Equitable Lien: Unjust Enrichment

Jackson-Jester v. Aziz, ___ So. 3d ___, 35 Fla. L. Weekly D2344 (Fla. 2d DCA 10/22/10)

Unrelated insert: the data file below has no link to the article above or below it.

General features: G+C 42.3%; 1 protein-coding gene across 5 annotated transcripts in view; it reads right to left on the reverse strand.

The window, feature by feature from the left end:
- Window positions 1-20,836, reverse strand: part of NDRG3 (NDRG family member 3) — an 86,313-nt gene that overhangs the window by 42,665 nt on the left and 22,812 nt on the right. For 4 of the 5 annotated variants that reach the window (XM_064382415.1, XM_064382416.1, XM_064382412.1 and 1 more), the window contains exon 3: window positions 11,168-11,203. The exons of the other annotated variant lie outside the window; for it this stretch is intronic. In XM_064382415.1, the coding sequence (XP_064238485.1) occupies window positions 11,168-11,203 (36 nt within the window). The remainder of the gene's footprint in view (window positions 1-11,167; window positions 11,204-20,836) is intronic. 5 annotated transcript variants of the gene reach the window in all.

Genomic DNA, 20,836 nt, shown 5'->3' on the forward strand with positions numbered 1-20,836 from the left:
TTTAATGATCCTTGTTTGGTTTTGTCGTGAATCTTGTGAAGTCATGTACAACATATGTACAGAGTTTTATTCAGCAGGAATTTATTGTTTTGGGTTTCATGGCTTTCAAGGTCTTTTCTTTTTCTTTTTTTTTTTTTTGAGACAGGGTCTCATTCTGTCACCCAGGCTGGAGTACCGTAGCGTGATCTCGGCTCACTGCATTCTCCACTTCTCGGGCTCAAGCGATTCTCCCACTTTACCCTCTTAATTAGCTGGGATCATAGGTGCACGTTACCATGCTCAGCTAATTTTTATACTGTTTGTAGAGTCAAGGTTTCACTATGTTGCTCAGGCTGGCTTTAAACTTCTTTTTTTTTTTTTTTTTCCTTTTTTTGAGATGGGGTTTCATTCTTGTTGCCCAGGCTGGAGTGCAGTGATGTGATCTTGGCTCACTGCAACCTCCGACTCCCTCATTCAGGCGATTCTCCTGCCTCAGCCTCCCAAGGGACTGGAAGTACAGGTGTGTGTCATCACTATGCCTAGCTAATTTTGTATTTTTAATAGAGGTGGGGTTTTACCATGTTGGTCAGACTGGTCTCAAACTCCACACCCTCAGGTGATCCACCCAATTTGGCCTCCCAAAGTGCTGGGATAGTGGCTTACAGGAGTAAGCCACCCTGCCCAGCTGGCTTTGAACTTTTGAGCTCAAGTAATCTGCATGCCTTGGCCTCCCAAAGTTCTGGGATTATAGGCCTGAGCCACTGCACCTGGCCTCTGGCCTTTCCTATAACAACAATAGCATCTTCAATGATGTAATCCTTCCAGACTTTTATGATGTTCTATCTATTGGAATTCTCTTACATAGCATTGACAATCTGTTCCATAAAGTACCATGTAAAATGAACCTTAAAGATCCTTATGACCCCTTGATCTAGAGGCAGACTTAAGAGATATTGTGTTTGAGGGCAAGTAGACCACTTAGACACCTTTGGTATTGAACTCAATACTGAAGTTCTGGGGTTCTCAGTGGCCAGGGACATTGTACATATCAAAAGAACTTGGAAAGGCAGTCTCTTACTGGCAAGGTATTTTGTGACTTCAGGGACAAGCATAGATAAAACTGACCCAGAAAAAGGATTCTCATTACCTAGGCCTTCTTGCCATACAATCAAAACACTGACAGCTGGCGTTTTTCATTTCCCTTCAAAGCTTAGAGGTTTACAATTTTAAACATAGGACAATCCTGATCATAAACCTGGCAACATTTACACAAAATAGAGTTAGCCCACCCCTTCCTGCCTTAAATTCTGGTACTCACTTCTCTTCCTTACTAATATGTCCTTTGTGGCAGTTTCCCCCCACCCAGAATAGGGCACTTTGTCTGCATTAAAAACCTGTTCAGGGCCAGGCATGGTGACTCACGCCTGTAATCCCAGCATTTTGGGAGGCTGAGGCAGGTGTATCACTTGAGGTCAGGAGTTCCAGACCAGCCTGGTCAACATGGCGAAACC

The defendant purchased and improved real property it purchased from a seller whose claim to ownership was based upon several forged deeds.  When the true owner discovered that the defendant was claiming title to the property, she filed an action to quiet title and prevailed, but the trial court granted the defendant’s motion for summary judgment on its counterclaim for equitable lien and set the property for public sale.  The appellate court reversed.   Although the defendant conferred a benefit on the property, the defendant did not show that the property owner either requested, or knowingly and voluntarily accepted, the benefit.  “Whether [the plaintiff] knew of the work and purposely delayed in notifying [the defendant] of the title issues on the property, as [the defendant] argues, is a question of fact not subject to determination on a summary judgment motion.”  When the trial court granted the defendant’s motion for summary judgment, the defendant was prosecuting a claim for professional negligence against the title agent.  If the defendant were to recover damages against both the title agent and property, the plaintiff could be unjustly enriched.  As a result, “[t]he trial court’s determination that it would be unjust for [the plaintiff] to retain the benefit conferred on the property and that equity required granting the equitable lien in favor of [the defendant] was premature.”